Some topics that students from La Salle will be researching and discussing during the event are homelessness and the housing crisis as well as big tech and banking. The housing and homelessness crises are issues that both Nguyen and senior Addie Moreland are passionate about and are excited to talk about during Harvard Model Congress. 

“I like debating, especially on a topic I am passionate about,” Moreland said. “I am also looking forward to talking to kids that I don’t know … and I’m excited to learn other people’s perspectives, or at least the perspectives of their congress people.” 

Students begin preparing for this event weeks in advance, and most usually do so by using the briefings given by Harvard and online resources to gather information about their members of Congress and their topics.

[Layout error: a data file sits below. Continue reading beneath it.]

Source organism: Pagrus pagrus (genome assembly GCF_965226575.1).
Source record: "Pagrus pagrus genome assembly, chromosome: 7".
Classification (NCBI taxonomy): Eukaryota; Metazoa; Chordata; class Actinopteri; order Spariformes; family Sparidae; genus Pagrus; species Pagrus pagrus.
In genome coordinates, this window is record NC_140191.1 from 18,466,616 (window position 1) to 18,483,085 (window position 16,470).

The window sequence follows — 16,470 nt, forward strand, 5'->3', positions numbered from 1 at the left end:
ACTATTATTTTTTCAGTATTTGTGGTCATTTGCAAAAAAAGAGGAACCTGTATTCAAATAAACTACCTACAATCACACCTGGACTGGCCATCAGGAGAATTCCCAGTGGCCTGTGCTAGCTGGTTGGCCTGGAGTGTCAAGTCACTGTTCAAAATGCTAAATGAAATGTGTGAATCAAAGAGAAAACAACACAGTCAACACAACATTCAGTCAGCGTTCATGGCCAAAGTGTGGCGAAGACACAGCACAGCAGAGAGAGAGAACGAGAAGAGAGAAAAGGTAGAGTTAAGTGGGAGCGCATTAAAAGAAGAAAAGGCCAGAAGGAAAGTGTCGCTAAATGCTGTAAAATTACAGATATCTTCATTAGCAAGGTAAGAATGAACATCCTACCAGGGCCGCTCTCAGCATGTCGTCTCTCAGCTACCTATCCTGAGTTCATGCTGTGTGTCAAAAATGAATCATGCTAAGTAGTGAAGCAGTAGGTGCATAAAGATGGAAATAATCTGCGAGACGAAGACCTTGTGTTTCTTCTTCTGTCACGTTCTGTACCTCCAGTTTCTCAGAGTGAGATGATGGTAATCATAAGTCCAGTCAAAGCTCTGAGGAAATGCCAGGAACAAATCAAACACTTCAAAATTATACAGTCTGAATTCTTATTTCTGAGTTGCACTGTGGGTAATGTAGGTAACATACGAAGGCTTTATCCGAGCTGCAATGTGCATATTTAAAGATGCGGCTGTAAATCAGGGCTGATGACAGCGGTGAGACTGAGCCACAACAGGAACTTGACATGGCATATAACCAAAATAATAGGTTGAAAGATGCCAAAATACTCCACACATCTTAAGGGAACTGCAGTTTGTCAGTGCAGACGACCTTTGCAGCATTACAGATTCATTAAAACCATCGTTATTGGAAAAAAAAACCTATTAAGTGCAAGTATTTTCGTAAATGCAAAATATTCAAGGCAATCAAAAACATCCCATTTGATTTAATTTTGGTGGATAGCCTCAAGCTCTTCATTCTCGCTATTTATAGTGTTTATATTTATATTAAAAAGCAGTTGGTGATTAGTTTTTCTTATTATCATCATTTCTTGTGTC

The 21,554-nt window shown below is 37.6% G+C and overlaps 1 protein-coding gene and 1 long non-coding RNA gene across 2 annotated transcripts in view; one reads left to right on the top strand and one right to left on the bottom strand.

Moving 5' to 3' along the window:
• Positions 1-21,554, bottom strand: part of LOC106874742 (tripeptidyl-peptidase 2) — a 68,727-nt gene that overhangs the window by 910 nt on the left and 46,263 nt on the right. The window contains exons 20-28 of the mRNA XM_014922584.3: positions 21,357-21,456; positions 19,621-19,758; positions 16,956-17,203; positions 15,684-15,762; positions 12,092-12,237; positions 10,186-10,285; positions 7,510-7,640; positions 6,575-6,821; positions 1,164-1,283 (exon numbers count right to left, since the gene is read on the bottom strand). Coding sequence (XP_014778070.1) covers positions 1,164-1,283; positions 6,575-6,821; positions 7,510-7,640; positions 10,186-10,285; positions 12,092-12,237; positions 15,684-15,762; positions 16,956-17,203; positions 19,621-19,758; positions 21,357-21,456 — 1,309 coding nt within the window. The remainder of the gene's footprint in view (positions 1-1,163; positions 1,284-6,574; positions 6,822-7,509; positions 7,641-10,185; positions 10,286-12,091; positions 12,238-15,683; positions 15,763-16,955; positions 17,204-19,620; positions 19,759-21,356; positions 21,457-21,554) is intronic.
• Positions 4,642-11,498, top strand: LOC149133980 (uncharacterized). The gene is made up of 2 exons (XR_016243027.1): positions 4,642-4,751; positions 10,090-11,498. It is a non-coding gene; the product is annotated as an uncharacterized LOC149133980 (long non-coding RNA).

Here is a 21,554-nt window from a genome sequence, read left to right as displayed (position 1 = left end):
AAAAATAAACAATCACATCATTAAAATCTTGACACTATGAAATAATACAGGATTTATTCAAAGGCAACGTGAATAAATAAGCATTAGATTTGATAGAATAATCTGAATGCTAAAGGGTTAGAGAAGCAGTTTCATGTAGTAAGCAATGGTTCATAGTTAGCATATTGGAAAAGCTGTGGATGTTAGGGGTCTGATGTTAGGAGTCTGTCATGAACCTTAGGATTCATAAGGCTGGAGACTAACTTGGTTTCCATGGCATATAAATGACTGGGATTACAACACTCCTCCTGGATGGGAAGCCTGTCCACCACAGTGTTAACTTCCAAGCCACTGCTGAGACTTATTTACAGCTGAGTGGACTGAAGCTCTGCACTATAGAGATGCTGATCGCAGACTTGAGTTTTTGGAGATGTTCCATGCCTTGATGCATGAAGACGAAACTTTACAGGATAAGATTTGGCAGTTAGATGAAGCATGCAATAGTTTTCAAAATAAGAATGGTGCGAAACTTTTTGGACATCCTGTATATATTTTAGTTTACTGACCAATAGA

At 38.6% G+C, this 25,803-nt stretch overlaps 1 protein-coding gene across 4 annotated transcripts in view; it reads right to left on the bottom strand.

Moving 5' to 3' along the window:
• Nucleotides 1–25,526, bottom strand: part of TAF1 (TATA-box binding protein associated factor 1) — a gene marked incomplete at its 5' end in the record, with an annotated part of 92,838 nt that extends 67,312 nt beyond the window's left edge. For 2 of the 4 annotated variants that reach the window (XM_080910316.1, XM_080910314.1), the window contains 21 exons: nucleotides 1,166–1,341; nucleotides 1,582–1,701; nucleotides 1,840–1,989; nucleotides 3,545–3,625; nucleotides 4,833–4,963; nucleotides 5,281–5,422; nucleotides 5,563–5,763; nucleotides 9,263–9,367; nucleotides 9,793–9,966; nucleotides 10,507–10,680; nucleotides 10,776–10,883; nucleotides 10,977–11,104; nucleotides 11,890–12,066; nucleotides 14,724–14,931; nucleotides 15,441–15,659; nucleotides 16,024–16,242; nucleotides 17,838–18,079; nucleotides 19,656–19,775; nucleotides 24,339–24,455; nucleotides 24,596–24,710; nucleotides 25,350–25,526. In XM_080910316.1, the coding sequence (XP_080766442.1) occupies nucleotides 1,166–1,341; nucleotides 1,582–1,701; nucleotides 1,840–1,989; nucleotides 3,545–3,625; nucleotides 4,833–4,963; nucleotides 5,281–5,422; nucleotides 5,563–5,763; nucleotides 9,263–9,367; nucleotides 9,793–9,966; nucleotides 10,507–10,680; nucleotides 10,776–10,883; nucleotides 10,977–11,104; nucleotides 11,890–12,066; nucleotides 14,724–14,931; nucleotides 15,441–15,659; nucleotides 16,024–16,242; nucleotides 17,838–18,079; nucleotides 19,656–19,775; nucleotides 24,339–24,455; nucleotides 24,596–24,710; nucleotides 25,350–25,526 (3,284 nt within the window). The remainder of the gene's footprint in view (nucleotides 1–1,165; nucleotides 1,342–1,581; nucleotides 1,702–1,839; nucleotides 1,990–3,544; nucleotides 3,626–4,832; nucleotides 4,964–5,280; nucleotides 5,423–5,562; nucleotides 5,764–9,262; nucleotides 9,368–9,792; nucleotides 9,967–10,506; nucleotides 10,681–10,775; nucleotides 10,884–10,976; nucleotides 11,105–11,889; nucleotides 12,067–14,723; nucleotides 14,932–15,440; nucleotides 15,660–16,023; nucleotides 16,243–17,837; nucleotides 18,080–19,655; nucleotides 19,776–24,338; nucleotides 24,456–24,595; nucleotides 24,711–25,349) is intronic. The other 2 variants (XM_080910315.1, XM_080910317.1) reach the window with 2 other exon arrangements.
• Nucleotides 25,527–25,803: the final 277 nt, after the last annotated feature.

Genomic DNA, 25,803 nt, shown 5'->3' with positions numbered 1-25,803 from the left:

However, this year one student took it one step further. 

“I contacted my person that I am representing — his name is Gary Palmer from Alabama — and I just called his office and was like ‘Hey, my name is David Sharyan. I’m a high school student in Oregon and I’m going to be representing this representative in Harvard Model Congress,’” sophomore David Sharyan said. “They were so on board.” 

Sharyan was able to build a connection with his representative’s aide, Davis Bunn, and gather further information beyond what the news and internet could tell him. He learned that his member of Congress is the chairman of the House Republican Policy Committee and he is a “go getter,” Sharyan said.